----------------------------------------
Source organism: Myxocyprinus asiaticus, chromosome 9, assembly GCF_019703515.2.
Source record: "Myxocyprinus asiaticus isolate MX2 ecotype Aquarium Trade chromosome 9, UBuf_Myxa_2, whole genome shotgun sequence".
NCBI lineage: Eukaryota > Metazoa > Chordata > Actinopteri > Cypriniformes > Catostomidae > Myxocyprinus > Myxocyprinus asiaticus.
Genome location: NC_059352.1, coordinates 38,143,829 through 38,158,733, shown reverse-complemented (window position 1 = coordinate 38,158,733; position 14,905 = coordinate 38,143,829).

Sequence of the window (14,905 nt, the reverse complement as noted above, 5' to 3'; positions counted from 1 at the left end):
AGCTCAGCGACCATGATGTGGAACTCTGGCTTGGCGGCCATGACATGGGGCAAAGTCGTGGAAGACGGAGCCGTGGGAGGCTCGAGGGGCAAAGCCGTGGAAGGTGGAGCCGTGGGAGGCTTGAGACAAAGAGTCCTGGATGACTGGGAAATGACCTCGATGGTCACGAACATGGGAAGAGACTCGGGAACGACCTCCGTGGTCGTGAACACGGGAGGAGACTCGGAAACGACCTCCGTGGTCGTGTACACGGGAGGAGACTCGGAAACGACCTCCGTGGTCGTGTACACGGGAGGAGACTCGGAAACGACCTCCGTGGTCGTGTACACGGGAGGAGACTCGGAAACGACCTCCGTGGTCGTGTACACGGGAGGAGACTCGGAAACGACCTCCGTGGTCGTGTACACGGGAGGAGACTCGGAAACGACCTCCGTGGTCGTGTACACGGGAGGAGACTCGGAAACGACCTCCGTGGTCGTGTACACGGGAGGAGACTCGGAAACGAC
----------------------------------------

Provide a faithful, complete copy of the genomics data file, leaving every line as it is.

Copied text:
Source organism: Myxocyprinus asiaticus, chromosome 9, assembly GCF_019703515.2.
Source record: "Myxocyprinus asiaticus isolate MX2 ecotype Aquarium Trade chromosome 9, UBuf_Myxa_2, whole genome shotgun sequence".
NCBI lineage: Eukaryota > Metazoa > Chordata > Actinopteri > Cypriniformes > Catostomidae > Myxocyprinus > Myxocyprinus asiaticus.
Genome location: NC_059352.1, coordinates 38,143,829 through 38,158,733, shown reverse-complemented (window position 1 = coordinate 38,158,733; position 14,905 = coordinate 38,143,829).

Sequence of the window (14,905 nt, the reverse complement as noted above, 5' to 3'; positions counted from 1 at the left end):
AGCTCAGCGACCATGATGTGGAACTCTGGCTTGGCGGCCATGACATGGGGCAAAGTCGTGGAAGACGGAGCCGTGGGAGGCTCGAGGGGCAAAGCCGTGGAAGGTGGAGCCGTGGGAGGCTTGAGACAAAGAGTCCTGGATGACTGGGAAATGACCTCGATGGTCACGAACATGGGAAGAGACTCGGGAACGACCTCCGTGGTCGTGAACACGGGAGGAGACTCGGAAACGACCTCCGTGGTCGTGTACACGGGAGGAGACTCGGAAACGACCTCCGTGGTCGTGTACACGGGAGGAGACTCGGAAACGACCTCCGTGGTCGTGTACACGGGAGGAGACTCGGAAACGACCTCCGTGGTCGTGTACACGGGAGGAGACTCGGAAACGACCTCCGTGGTCGTGTACACGGGAGGAGACTCGGAAACGACCTCCGTGGTCGTGTACACGGGAGGAGACTCGGAAACGACCTCCGTGGTCGTGTACACGGGAGGAGACTCGGAAACGAC